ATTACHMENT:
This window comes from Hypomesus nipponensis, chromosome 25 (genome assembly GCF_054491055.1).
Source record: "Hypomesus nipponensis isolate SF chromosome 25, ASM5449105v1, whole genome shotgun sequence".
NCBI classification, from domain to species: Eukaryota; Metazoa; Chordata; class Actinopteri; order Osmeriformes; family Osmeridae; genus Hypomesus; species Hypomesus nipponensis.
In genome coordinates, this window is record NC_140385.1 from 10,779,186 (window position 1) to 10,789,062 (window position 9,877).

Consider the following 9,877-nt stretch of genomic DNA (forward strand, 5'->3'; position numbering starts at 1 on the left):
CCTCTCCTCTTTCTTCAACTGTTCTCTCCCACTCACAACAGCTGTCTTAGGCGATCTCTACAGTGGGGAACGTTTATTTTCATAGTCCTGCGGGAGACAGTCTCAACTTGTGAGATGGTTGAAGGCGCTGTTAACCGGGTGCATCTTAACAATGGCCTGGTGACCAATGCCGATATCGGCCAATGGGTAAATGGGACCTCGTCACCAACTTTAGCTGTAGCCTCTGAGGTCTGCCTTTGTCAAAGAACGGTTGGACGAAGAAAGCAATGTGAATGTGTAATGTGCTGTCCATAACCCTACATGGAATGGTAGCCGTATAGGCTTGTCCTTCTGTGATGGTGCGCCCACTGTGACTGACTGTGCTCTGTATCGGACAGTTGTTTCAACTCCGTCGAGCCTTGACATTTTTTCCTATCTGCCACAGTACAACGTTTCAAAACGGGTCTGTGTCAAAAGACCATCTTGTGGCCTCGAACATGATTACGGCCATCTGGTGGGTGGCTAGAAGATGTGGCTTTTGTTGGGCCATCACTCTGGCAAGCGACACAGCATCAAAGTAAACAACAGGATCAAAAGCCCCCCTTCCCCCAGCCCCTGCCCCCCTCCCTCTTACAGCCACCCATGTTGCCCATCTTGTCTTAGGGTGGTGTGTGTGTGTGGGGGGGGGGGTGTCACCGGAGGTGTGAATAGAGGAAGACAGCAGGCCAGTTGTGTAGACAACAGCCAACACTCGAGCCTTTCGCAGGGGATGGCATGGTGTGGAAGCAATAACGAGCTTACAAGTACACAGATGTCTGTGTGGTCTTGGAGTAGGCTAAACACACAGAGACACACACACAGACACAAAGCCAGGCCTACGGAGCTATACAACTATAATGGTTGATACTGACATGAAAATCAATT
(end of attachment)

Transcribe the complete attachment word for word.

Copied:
This window comes from Hypomesus nipponensis, chromosome 25 (genome assembly GCF_054491055.1).
Source record: "Hypomesus nipponensis isolate SF chromosome 25, ASM5449105v1, whole genome shotgun sequence".
NCBI classification, from domain to species: Eukaryota; Metazoa; Chordata; class Actinopteri; order Osmeriformes; family Osmeridae; genus Hypomesus; species Hypomesus nipponensis.
In genome coordinates, this window is record NC_140385.1 from 10,779,186 (window position 1) to 10,789,062 (window position 9,877).

Consider the following 9,877-nt stretch of genomic DNA (forward strand, 5'->3'; position numbering starts at 1 on the left):
CCTCTCCTCTTTCTTCAACTGTTCTCTCCCACTCACAACAGCTGTCTTAGGCGATCTCTACAGTGGGGAACGTTTATTTTCATAGTCCTGCGGGAGACAGTCTCAACTTGTGAGATGGTTGAAGGCGCTGTTAACCGGGTGCATCTTAACAATGGCCTGGTGACCAATGCCGATATCGGCCAATGGGTAAATGGGACCTCGTCACCAACTTTAGCTGTAGCCTCTGAGGTCTGCCTTTGTCAAAGAACGGTTGGACGAAGAAAGCAATGTGAATGTGTAATGTGCTGTCCATAACCCTACATGGAATGGTAGCCGTATAGGCTTGTCCTTCTGTGATGGTGCGCCCACTGTGACTGACTGTGCTCTGTATCGGACAGTTGTTTCAACTCCGTCGAGCCTTGACATTTTTTCCTATCTGCCACAGTACAACGTTTCAAAACGGGTCTGTGTCAAAAGACCATCTTGTGGCCTCGAACATGATTACGGCCATCTGGTGGGTGGCTAGAAGATGTGGCTTTTGTTGGGCCATCACTCTGGCAAGCGACACAGCATCAAAGTAAACAACAGGATCAAAAGCCCCCCTTCCCCCAGCCCCTGCCCCCCTCCCTCTTACAGCCACCCATGTTGCCCATCTTGTCTTAGGGTGGTGTGTGTGTGTGGGGGGGGGGGTGTCACCGGAGGTGTGAATAGAGGAAGACAGCAGGCCAGTTGTGTAGACAACAGCCAACACTCGAGCCTTTCGCAGGGGATGGCATGGTGTGGAAGCAATAACGAGCTTACAAGTACACAGATGTCTGTGTGGTCTTGGAGTAGGCTAAACACACAGAGACACACACACAGACACAAAGCCAGGCCTACGGAGCTATACAACTATAATGGTTGATACTGACATGAAAATCAATT